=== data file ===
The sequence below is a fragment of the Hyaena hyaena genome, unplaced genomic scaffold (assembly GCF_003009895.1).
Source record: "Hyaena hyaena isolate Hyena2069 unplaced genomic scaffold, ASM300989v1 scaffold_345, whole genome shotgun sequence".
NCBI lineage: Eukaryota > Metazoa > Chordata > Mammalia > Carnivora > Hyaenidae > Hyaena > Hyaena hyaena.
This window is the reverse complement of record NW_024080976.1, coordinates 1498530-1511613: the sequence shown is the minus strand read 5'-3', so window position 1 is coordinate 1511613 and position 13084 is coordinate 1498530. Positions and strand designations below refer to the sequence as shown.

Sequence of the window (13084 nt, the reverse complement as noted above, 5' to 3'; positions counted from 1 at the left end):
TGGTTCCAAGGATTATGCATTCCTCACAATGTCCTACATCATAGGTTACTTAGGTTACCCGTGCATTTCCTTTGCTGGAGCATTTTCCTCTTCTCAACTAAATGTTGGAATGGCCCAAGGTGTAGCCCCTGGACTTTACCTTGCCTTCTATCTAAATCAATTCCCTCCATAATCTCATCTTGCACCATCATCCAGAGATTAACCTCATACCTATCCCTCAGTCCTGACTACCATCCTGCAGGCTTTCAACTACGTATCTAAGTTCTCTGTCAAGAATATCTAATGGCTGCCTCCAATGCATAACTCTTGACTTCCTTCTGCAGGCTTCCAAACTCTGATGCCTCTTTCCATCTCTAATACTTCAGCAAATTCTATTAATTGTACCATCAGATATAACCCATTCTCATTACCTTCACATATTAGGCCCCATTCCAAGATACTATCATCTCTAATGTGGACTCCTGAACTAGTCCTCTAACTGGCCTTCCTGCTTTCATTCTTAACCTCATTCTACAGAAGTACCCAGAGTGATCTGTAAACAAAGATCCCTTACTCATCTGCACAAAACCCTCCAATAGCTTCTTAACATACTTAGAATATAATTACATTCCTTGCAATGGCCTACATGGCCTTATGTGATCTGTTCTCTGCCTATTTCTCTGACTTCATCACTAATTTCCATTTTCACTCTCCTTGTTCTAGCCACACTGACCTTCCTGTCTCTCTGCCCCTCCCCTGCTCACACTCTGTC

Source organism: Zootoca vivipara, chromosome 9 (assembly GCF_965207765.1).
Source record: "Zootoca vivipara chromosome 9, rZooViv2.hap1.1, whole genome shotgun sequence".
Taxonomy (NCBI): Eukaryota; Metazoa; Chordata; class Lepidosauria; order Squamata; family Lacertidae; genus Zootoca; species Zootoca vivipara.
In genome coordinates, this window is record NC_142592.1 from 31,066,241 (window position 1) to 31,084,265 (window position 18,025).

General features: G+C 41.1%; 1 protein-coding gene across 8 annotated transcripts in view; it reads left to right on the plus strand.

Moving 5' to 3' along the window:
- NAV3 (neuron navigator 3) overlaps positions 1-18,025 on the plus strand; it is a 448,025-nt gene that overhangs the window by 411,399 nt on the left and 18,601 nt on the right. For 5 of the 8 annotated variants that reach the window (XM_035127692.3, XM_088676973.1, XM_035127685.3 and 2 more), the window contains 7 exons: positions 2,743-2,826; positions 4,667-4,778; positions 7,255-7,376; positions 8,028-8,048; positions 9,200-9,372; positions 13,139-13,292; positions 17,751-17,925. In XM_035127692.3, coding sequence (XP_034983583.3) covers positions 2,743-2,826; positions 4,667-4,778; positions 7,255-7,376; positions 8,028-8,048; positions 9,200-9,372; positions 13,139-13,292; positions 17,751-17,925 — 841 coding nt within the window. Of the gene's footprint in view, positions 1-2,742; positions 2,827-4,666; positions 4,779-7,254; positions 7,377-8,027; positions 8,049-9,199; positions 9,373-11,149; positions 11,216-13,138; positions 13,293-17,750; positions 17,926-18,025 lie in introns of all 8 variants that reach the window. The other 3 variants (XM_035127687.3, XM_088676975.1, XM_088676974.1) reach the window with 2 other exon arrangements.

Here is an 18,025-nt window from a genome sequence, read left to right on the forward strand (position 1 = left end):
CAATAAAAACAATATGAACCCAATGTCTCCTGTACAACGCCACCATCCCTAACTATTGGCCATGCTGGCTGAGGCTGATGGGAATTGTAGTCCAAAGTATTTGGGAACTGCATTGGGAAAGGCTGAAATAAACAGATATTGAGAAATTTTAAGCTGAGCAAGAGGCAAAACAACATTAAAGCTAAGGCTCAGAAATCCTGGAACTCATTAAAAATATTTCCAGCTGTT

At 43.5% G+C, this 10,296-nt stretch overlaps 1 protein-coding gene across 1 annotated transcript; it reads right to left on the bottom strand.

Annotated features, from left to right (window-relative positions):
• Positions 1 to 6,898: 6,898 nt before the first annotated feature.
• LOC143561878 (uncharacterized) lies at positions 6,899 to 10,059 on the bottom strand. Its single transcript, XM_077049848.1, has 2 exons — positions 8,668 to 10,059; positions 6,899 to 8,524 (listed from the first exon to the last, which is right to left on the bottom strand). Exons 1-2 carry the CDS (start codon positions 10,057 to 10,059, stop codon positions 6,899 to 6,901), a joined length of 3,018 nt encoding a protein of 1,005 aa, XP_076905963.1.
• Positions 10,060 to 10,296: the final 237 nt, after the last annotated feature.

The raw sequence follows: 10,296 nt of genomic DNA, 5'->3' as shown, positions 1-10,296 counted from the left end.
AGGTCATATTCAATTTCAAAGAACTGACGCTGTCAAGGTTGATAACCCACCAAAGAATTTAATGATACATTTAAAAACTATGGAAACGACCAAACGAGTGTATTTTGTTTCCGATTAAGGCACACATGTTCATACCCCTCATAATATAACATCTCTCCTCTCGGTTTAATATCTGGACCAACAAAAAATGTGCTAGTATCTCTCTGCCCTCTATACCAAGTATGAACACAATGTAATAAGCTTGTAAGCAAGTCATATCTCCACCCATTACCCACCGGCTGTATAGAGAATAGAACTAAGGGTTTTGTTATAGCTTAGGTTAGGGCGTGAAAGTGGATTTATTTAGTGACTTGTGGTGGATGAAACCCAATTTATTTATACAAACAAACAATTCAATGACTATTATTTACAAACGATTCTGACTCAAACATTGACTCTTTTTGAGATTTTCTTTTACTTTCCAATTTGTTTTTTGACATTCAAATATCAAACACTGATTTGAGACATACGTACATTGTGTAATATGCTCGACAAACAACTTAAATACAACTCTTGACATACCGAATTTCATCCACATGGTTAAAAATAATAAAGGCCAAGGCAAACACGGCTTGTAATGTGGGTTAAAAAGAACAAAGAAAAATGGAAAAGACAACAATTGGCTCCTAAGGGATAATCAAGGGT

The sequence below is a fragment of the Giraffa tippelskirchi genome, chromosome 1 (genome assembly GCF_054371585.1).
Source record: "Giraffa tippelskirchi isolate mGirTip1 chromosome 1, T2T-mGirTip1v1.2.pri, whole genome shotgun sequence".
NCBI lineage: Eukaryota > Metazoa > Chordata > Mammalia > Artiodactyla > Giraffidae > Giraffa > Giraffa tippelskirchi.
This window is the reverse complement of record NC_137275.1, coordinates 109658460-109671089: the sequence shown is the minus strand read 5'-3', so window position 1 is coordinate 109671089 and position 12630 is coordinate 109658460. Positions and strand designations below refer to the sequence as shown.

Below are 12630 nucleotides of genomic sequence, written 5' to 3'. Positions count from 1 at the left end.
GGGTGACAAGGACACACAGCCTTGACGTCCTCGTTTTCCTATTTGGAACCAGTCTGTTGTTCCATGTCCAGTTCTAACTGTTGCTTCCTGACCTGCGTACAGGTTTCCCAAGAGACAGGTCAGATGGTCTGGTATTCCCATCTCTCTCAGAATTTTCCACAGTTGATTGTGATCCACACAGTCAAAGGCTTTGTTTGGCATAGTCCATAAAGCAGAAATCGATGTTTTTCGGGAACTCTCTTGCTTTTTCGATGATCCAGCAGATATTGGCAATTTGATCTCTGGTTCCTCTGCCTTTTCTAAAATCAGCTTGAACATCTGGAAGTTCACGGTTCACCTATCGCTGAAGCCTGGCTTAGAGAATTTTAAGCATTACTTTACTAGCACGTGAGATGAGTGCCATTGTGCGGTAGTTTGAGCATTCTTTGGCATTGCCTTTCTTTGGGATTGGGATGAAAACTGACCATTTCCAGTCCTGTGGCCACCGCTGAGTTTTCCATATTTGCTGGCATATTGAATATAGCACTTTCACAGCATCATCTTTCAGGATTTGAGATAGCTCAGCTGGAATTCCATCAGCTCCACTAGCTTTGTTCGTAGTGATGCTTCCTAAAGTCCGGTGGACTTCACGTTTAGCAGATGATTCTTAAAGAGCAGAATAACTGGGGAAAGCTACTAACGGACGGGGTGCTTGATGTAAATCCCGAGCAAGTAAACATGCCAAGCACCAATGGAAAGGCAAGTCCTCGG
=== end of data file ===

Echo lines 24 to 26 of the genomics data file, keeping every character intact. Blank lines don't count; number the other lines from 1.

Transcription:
Source record: "Giraffa tippelskirchi isolate mGirTip1 chromosome 1, T2T-mGirTip1v1.2.pri, whole genome shotgun sequence".
NCBI lineage: Eukaryota > Metazoa > Chordata > Mammalia > Artiodactyla > Giraffidae > Giraffa > Giraffa tippelskirchi.
This window is the reverse complement of record NC_137275.1, coordinates 109658460-109671089: the sequence shown is the minus strand read 5'-3', so window position 1 is coordinate 109671089 and position 12630 is coordinate 109658460. Positions and strand designations below refer to the sequence as shown.